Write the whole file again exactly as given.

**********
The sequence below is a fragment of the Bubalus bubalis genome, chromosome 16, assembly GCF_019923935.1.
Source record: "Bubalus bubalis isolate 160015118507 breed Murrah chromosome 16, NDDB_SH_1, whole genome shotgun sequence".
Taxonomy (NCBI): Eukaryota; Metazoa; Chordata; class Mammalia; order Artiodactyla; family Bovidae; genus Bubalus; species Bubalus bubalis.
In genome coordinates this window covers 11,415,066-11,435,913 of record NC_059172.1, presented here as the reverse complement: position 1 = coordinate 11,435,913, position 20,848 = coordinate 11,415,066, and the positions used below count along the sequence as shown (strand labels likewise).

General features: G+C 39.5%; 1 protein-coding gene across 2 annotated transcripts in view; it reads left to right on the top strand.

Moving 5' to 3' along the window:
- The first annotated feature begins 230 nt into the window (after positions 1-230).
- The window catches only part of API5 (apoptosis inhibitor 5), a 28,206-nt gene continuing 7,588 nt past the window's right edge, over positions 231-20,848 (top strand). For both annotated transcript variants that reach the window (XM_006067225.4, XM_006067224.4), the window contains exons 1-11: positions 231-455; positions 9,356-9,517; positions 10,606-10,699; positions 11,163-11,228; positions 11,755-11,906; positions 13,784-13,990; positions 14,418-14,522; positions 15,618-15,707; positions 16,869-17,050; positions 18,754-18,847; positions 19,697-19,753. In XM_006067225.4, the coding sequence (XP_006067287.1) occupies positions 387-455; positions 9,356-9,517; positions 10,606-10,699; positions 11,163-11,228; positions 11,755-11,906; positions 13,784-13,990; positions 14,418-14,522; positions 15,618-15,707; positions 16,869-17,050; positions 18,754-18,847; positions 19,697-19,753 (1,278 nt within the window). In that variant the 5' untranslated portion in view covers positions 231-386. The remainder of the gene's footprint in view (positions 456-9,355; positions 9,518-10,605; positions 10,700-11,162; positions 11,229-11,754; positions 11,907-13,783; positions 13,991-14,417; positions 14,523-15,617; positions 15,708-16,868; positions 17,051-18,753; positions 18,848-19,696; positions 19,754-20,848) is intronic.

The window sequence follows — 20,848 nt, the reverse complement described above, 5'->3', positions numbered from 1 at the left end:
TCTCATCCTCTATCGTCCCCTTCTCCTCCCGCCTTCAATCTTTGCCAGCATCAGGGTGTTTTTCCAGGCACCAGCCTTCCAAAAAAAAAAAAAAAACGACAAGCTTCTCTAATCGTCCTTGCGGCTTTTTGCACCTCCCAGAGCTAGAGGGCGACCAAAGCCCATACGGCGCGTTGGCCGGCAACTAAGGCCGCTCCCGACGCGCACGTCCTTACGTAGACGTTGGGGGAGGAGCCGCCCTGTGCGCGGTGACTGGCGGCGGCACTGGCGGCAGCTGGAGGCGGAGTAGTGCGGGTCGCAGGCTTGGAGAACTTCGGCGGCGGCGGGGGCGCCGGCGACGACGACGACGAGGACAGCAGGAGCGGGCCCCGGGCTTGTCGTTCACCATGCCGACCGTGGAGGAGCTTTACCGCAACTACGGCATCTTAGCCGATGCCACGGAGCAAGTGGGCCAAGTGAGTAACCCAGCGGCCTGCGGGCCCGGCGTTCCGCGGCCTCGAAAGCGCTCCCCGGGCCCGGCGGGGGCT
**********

The sequence below is a fragment of the Bubalus bubalis genome, chromosome 16, assembly GCF_019923935.1.
Source record: "Bubalus bubalis isolate 160015118507 breed Murrah chromosome 16, NDDB_SH_1, whole genome shotgun sequence".
Taxonomy (NCBI): Eukaryota; Metazoa; Chordata; class Mammalia; order Artiodactyla; family Bovidae; genus Bubalus; species Bubalus bubalis.
In genome coordinates this window covers 11,415,066-11,435,913 of record NC_059172.1, presented here as the reverse complement: position 1 = coordinate 11,435,913, position 20,848 = coordinate 11,415,066, and the positions used below count along the sequence as shown (strand labels likewise).

General features: G+C 39.5%; 1 protein-coding gene across 2 annotated transcripts in view; it reads left to right on the top strand.

Moving 5' to 3' along the window:
- The first annotated feature begins 230 nt into the window (after positions 1-230).
- The window catches only part of API5 (apoptosis inhibitor 5), a 28,206-nt gene continuing 7,588 nt past the window's right edge, over positions 231-20,848 (top strand). For both annotated transcript variants that reach the window (XM_006067225.4, XM_006067224.4), the window contains exons 1-11: positions 231-455; positions 9,356-9,517; positions 10,606-10,699; positions 11,163-11,228; positions 11,755-11,906; positions 13,784-13,990; positions 14,418-14,522; positions 15,618-15,707; positions 16,869-17,050; positions 18,754-18,847; positions 19,697-19,753. In XM_006067225.4, the coding sequence (XP_006067287.1) occupies positions 387-455; positions 9,356-9,517; positions 10,606-10,699; positions 11,163-11,228; positions 11,755-11,906; positions 13,784-13,990; positions 14,418-14,522; positions 15,618-15,707; positions 16,869-17,050; positions 18,754-18,847; positions 19,697-19,753 (1,278 nt within the window). In that variant the 5' untranslated portion in view covers positions 231-386. The remainder of the gene's footprint in view (positions 456-9,355; positions 9,518-10,605; positions 10,700-11,162; positions 11,229-11,754; positions 11,907-13,783; positions 13,991-14,417; positions 14,523-15,617; positions 15,708-16,868; positions 17,051-18,753; positions 18,848-19,696; positions 19,754-20,848) is intronic.

The window sequence follows — 20,848 nt, the reverse complement described above, 5'->3', positions numbered from 1 at the left end:
TCTCATCCTCTATCGTCCCCTTCTCCTCCCGCCTTCAATCTTTGCCAGCATCAGGGTGTTTTTCCAGGCACCAGCCTTCCAAAAAAAAAAAAAAAACGACAAGCTTCTCTAATCGTCCTTGCGGCTTTTTGCACCTCCCAGAGCTAGAGGGCGACCAAAGCCCATACGGCGCGTTGGCCGGCAACTAAGGCCGCTCCCGACGCGCACGTCCTTACGTAGACGTTGGGGGAGGAGCCGCCCTGTGCGCGGTGACTGGCGGCGGCACTGGCGGCAGCTGGAGGCGGAGTAGTGCGGGTCGCAGGCTTGGAGAACTTCGGCGGCGGCGGGGGCGCCGGCGACGACGACGACGAGGACAGCAGGAGCGGGCCCCGGGCTTGTCGTTCACCATGCCGACCGTGGAGGAGCTTTACCGCAACTACGGCATCTTAGCCGATGCCACGGAGCAAGTGGGCCAAGTGAGTAACCCAGCGGCCTGCGGGCCCGGCGTTCCGCGGCCTCGAAAGCGCTCCCCGGGCCCGGCGGGGGCT